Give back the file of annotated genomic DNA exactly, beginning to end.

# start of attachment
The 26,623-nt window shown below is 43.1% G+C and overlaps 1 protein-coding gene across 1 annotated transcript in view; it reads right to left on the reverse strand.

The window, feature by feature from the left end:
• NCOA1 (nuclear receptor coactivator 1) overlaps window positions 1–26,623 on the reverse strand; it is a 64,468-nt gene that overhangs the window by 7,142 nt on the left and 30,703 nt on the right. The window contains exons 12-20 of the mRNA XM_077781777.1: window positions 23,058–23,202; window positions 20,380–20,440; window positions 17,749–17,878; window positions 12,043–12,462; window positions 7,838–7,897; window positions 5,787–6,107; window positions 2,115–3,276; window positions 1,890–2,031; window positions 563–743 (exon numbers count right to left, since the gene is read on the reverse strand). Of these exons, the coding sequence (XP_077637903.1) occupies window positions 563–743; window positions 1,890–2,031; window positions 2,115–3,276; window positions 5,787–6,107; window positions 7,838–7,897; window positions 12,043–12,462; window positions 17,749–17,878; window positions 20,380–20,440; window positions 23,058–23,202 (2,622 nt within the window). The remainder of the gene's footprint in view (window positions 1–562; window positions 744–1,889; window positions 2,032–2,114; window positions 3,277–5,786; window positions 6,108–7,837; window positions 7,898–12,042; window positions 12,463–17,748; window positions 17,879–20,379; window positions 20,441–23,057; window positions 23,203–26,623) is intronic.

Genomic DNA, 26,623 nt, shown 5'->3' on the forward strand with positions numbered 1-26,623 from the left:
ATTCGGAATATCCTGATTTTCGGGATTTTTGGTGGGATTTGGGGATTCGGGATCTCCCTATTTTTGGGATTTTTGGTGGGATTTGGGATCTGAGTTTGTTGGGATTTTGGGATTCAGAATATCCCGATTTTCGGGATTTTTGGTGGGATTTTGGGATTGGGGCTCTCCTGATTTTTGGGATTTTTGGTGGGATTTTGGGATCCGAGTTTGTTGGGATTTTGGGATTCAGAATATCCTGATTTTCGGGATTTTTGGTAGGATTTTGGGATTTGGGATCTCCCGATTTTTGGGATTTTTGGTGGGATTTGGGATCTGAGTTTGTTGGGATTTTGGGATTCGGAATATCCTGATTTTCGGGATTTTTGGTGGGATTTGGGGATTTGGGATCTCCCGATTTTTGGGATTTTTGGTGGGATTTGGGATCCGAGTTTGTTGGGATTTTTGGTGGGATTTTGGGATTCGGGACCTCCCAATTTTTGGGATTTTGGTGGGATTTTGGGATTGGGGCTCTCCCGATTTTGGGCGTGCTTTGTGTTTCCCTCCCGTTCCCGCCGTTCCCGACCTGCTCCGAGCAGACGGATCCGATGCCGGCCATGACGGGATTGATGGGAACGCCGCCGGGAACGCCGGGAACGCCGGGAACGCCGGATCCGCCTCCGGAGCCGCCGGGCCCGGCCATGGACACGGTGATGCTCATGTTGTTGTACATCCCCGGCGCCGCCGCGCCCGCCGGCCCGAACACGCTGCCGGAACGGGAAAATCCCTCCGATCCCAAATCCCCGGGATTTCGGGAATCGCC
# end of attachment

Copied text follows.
The 26,623-nt window shown below is 43.1% G+C and overlaps 1 protein-coding gene across 1 annotated transcript in view; it reads right to left on the reverse strand.

The window, feature by feature from the left end:
• NCOA1 (nuclear receptor coactivator 1) overlaps window positions 1–26,623 on the reverse strand; it is a 64,468-nt gene that overhangs the window by 7,142 nt on the left and 30,703 nt on the right. The window contains exons 12-20 of the mRNA XM_077781777.1: window positions 23,058–23,202; window positions 20,380–20,440; window positions 17,749–17,878; window positions 12,043–12,462; window positions 7,838–7,897; window positions 5,787–6,107; window positions 2,115–3,276; window positions 1,890–2,031; window positions 563–743 (exon numbers count right to left, since the gene is read on the reverse strand). Of these exons, the coding sequence (XP_077637903.1) occupies window positions 563–743; window positions 1,890–2,031; window positions 2,115–3,276; window positions 5,787–6,107; window positions 7,838–7,897; window positions 12,043–12,462; window positions 17,749–17,878; window positions 20,380–20,440; window positions 23,058–23,202 (2,622 nt within the window). The remainder of the gene's footprint in view (window positions 1–562; window positions 744–1,889; window positions 2,032–2,114; window positions 3,277–5,786; window positions 6,108–7,837; window positions 7,898–12,042; window positions 12,463–17,748; window positions 17,879–20,379; window positions 20,441–23,057; window positions 23,203–26,623) is intronic.

Genomic DNA, 26,623 nt, shown 5'->3' on the forward strand with positions numbered 1-26,623 from the left:
ATTCGGAATATCCTGATTTTCGGGATTTTTGGTGGGATTTGGGGATTCGGGATCTCCCTATTTTTGGGATTTTTGGTGGGATTTGGGATCTGAGTTTGTTGGGATTTTGGGATTCAGAATATCCCGATTTTCGGGATTTTTGGTGGGATTTTGGGATTGGGGCTCTCCTGATTTTTGGGATTTTTGGTGGGATTTTGGGATCCGAGTTTGTTGGGATTTTGGGATTCAGAATATCCTGATTTTCGGGATTTTTGGTAGGATTTTGGGATTTGGGATCTCCCGATTTTTGGGATTTTTGGTGGGATTTGGGATCTGAGTTTGTTGGGATTTTGGGATTCGGAATATCCTGATTTTCGGGATTTTTGGTGGGATTTGGGGATTTGGGATCTCCCGATTTTTGGGATTTTTGGTGGGATTTGGGATCCGAGTTTGTTGGGATTTTTGGTGGGATTTTGGGATTCGGGACCTCCCAATTTTTGGGATTTTGGTGGGATTTTGGGATTGGGGCTCTCCCGATTTTGGGCGTGCTTTGTGTTTCCCTCCCGTTCCCGCCGTTCCCGACCTGCTCCGAGCAGACGGATCCGATGCCGGCCATGACGGGATTGATGGGAACGCCGCCGGGAACGCCGGGAACGCCGGGAACGCCGGATCCGCCTCCGGAGCCGCCGGGCCCGGCCATGGACACGGTGATGCTCATGTTGTTGTACATCCCCGGCGCCGCCGCGCCCGCCGGCCCGAACACGCTGCCGGAACGGGAAAATCCCTCCGATCCCAAATCCCCGGGATTTCGGGAATCGCC